Federer notches 300th Grand Slam win, Latest Tennis News - The New Paper

Federer notches 300th Grand Slam win

A patient Roger Federer weathered a second-set storm from Grigor Dimitrov before outlasting the Bulgarian 6-4, 3-6, 6-1, 6-4 yesterday to reach the fourth round of the Australian Open and clinch his 300th win in Grand Slams.

The four-time Australian Open champion wobbled briefly in the inter-generational battle, when the 24-year-old Dimitrov nicknamed "Baby Fed" pulled off his best impression of the Swiss master to capture the second set under a closed roof at Rod Laver Arena.

Federer, however, simply lifted a gear, taming an occasionally wayward forehand before speeding away to set up a clash with another young gun in Belgian 15th seed David Goffin.

Blessed with a similar shot-making grace as his opponent, Dimitrov showed his class in a number of thrilling baseline battles and Federer admitted that, at times, it felt like playing himself.

"It's a little odd from time to time, I feel like he picks up the ball on the backhand and the forehand (like me)," Federer said in a courtside interview.

"Then I started playing the wrong way at times... It's nice playing him, it's always fair play."

Their head-to-head record at the end of the twilight match stood at 5-0 in Federer's favour, however, and Dimitrov exits Melbourne Park still very much stuck in the Swiss' long shadow.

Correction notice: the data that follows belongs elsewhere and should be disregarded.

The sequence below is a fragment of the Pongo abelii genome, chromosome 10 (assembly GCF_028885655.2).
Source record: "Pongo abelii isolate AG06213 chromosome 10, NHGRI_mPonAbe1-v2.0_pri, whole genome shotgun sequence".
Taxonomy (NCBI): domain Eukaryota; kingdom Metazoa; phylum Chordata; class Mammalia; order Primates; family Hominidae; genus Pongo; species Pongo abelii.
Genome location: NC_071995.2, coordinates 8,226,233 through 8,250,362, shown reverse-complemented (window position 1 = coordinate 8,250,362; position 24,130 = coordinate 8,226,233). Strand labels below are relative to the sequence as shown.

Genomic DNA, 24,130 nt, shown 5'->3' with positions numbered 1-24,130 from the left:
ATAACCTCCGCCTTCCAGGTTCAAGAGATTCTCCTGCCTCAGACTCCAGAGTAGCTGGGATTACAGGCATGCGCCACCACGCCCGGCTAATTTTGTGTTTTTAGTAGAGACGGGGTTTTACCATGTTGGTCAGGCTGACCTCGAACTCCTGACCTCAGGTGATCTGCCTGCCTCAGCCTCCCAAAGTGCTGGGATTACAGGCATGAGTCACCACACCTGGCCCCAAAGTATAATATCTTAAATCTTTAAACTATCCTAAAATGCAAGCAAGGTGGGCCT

Having celebrated his 1,000th Tour win in Brisbane last year, Federer was tickled by the idea of notching up his 300th in Grand Slams.

Only Martina Navratilova has won more matches at the Majors, with 306, while among the men, Jimmy Connors is a distant second to Federer with 233.

The third seed's winning run showed that he still has the game to dismiss young pretenders.

"You got to work hard, even harder now these days it seems like," Federer said when asked what he might write to a junior version of himself.

"There's more professional players than ever. The depth is greater. Talent takes you only so far. But the rest of it, is you have to teach it to yourself and learn it, get it right." - Reuters.

australian openRoger Federer